On 16 Sep 2013 21:23, "Antoine Pitrou" firstname.lastname@example.org wrote: >
Nick Coghlan <ncoghlan <at> gmail.com> writes: >
On 16 Sep 2013 20:06, "Antoine Pitrou" <antoine <at> python.org> wrote: > >
Donald Stufft <donald <at> stufft.io> writes: >
This is also a matter of starting as we mean to
(see PEP 434),
getpip will be permanently exempted from the "no
features in maintenance releases" restriction, as it will include
rely on) upgraded versions of
pip even in maintenance releases.
This sounds rather weird. If the whole point of
getpip is for
get the latest pip version without it being bundled, the why does
itself need to be upgraded in maintenance releases?
(barring bug and compatibility fixes, obviously)
Because getpip contains a complete private copy of pip that it installs
the "--no-download" case and otherwise uses to download the latest
Technically you could lock down the getpip shim to prevent feature
additions, but I don't see the point in introducing cross-version
inconsistencies in maintained versions if we decide the shim should expose
more pip features.
Well... Cross-version inconsistencies are the reason we have several maintained versions in the first place.
If you upgrade getpip's functionality in maintenance releases, this means someone with Python 2.7.7 won't get the same experience as, e.g., someone with Python 2.7.6 or 2.7.8. It breaks the expectation that maintenance releases are basically substitutable to each other (modulo, of course, bug fixes). It also makes support more complicated for the various Python communities ("wait, which 2.7 version do you have? then your getpip doesn't have that option, you must instead do this and that...").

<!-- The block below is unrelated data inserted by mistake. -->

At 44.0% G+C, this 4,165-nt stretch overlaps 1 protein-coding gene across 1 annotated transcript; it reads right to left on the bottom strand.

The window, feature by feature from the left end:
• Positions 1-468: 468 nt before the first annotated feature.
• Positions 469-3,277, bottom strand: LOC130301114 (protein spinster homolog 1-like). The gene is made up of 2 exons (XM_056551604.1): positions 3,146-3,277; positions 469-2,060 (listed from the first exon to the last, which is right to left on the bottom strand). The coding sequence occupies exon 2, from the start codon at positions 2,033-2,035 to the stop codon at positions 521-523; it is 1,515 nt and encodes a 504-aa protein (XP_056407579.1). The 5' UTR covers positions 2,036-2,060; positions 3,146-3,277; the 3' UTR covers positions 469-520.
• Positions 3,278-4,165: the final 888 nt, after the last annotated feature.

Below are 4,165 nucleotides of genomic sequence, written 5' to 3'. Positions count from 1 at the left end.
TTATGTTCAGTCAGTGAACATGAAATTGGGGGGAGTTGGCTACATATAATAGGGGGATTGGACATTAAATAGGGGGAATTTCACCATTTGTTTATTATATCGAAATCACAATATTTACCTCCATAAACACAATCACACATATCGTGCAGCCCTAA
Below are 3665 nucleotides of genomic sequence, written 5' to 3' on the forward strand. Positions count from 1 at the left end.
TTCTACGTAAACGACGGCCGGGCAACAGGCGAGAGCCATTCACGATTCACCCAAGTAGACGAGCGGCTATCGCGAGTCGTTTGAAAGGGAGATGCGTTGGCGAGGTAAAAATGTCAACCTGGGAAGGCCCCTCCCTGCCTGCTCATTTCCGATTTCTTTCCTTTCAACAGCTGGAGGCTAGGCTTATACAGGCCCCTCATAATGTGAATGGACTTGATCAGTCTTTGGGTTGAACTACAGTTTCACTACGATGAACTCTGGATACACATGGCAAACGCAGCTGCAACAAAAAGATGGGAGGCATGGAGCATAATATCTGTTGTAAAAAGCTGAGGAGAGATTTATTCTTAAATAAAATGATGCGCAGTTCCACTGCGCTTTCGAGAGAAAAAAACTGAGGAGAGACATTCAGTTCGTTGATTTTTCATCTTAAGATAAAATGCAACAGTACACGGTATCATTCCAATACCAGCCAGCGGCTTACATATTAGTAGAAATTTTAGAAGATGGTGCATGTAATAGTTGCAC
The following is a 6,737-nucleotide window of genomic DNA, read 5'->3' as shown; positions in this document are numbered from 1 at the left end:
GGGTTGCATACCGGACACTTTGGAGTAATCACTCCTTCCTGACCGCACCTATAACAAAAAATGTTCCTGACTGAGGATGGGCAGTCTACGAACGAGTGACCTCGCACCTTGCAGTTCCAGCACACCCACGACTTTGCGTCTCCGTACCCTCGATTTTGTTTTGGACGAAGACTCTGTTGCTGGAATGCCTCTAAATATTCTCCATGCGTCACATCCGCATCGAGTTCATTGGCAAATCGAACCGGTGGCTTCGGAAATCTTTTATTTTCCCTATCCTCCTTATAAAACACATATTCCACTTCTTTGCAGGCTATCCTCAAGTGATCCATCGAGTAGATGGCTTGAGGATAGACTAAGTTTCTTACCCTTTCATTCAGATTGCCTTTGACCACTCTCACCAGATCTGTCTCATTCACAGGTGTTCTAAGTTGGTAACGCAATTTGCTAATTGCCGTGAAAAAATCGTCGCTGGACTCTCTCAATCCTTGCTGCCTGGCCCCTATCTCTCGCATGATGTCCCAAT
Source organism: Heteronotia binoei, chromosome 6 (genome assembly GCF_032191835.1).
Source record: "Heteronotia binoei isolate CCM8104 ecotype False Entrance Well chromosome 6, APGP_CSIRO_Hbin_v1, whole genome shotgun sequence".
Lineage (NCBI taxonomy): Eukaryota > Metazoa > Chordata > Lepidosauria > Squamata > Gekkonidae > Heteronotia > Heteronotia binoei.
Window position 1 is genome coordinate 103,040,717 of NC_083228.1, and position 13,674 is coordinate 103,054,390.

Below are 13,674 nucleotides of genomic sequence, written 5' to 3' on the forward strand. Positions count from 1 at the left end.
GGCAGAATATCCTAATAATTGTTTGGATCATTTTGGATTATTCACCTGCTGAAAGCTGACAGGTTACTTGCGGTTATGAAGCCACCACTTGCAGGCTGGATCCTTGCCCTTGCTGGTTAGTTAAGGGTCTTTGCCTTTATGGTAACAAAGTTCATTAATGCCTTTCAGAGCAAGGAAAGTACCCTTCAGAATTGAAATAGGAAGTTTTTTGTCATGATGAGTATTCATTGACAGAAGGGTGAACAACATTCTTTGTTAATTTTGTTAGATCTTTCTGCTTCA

Well, people shouldn't be running getpip manually very often in the first place.
The one thing I do not want to preclude is security improvements in maintenance releases. Those may require visible CLI changes (e.g. a flag to opt in to signature checking).
End users should then get the enhanced security automatically most of the time (as the installers and pyvenv pass in the flag), while direct invocations will remain unaltered (as they won't pass the new flag).
The next Python feature release would then make the flag opt-out rather than opt-in.
I'm happy to limit the exception to such security enhancements, though, rather than allowing free reign for arbitrary getpip changes in maintenance releases.
It will probably also make Python maintenance more difficult for distributors (e.g. Linux distros) which commit to API stability between bugfix versions.
If the API additions are limited to opt-in security improvements, they can probably live with it (although, to be honest, while I don't work for the Platform team, it wouldn't surprise me if Red Hat still left pip and getpip out of RHEL and only included it in Red Hat Software Collections, regardless of what our recommendations say).
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